Santa made me cry

Saturday night in front of the telly and my evening’s viewing was disrupted by a noise outside. I put my glass of wine down carefully and tweaked back the curtain. It was the Lions’ Christmas float, cautiously inching past the cars on the bend in the lane and blaring out carols while people in high-vis vests ran about with buckets to collect money. There were lights and music and cheery greetings, and goodness me, there was Father Christmas, taking time out from his busy schedule to parade through our hamlet. The elves must have everything under control back at base while the wily old gent scouts out the terrain ahead of the Big Night. Mind you, the elves are pretty experienced and the wily old gent has been doing the rounds on floats for as long as I can remember.

Sometimes he sub-contracted.

If you are a big devotee of Father Christmas and write him imploring letters every year, do not read further. It may be distressing. If you are not sure what to do, check with your mum or dad and take their advice.

Meanwhile, all I can tell you is one of the sub-contractors was my own dear papa, and in fact this is why as a child I never believed in Father Christmas (although I do believe, perhaps more foolishly and childishly, in peace on earth and that Christmas tree smell; my eyes are still full of tinsel and fire).

Rotary Float in 1967

My Dad was the local Rotary Club’s Santa. His costume would be hanging up to dry in the kitchen throughout December and I knew that Dad was all there was (it was more than enough) and other kids were deluded. I didn’t tell anyone though; it would have been unkind.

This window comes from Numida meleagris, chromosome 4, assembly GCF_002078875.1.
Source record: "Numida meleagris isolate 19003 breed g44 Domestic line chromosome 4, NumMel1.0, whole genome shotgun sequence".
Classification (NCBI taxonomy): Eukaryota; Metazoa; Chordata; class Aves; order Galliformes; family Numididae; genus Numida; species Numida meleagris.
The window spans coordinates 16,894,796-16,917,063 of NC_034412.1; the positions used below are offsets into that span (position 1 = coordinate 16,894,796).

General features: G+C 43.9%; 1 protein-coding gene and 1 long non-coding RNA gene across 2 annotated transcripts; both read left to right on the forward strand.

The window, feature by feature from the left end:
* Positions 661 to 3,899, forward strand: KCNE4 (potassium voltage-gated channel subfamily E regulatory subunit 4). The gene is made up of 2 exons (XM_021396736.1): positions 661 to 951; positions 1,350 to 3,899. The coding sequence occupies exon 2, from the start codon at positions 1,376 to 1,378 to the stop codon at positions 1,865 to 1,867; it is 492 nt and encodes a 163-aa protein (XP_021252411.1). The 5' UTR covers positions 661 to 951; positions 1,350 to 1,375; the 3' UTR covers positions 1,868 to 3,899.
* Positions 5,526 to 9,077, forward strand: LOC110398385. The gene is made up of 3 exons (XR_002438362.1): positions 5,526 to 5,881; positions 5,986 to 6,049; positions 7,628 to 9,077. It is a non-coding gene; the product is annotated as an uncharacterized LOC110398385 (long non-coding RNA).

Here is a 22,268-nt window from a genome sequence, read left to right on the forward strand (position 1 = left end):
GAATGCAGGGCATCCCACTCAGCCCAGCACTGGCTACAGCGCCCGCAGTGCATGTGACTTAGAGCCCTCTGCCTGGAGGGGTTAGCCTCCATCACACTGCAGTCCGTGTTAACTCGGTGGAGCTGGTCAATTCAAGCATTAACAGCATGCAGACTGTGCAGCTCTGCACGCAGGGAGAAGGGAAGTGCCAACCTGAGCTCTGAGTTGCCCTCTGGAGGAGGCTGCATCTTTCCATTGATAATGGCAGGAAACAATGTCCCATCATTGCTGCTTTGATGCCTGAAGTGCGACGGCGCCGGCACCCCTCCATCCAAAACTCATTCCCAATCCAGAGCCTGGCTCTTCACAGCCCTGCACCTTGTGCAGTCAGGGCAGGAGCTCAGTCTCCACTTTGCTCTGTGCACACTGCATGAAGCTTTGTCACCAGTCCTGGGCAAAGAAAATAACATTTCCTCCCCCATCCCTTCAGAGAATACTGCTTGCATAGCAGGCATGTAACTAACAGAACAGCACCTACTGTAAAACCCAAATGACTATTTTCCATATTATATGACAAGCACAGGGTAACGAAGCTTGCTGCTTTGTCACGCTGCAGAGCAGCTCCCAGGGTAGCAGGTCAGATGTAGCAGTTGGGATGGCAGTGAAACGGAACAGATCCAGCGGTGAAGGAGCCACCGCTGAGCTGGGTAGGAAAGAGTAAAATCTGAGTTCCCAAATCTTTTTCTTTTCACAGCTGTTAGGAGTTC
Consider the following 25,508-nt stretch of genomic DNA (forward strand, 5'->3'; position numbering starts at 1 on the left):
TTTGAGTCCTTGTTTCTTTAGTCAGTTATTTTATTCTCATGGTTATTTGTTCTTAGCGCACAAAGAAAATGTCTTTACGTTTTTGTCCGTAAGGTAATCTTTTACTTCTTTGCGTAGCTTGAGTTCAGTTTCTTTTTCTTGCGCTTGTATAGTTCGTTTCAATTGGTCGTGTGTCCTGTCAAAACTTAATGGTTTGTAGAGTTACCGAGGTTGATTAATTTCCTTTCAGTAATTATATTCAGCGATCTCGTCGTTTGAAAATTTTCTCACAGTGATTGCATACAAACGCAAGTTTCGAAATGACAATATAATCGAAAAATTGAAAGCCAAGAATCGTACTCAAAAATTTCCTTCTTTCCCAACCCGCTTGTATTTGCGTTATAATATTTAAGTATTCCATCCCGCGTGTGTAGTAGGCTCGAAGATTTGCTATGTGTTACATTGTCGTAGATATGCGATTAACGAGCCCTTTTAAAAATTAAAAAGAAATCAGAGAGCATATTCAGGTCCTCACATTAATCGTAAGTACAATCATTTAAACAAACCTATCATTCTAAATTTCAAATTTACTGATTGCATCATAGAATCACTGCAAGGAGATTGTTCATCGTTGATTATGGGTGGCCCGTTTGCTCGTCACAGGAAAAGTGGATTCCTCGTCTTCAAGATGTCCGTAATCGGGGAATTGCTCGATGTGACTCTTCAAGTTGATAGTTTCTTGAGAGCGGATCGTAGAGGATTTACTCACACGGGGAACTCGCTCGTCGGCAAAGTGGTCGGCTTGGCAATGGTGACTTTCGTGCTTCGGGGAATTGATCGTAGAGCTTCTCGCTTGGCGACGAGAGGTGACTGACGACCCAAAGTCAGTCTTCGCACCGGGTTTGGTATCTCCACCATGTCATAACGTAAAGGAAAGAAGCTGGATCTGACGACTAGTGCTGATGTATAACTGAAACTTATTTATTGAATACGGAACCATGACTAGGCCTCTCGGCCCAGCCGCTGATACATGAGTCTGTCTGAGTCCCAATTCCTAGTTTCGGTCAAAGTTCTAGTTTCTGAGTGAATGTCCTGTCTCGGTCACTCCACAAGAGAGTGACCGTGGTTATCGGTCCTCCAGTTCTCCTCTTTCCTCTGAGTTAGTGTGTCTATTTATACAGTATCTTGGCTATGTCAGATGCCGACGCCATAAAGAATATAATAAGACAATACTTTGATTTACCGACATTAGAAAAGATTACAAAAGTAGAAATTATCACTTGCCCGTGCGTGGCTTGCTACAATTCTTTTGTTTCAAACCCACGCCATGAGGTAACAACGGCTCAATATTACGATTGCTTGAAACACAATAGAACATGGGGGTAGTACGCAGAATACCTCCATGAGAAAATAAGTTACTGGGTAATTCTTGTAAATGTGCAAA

So he would go out on the float at night, and when I was a little older I was allowed to go too and help with the collections. I always got a good haul because people were sentimental about a small child lisping her way through the spiel about raising money for the poor and elderly of the locality. It also meant I got to go on the annual coach trip to the seaside with the old dears, who spoilt me thoroughly with toffees and boiled sweets.

me as santaI even wore the costume on Christmas Day to hand out the presents.

It might help to explain what happened when I saw the float on Saturday if I tell you a bit about my week, or rather my Thursday. Recently the nurses found that my mother’s blood tests were indicating a lack of iron. As she has a good and varied diet the doctor decided she was bleeding internally, although he didn’t know why. She seemed well and was eating and drinking without problems. So we stopped her anti-coagulants, which would be exacerbating any bleed, and waited a bit. Her blood results have been improving steadily so she is no longer bleeding. Excellent news.

Except she is no longer taking her anti-coagulants, which means she is at increased risk of stroke and as she has vascular dementia, at increased risk of more vascular incidents which will further melt her brain.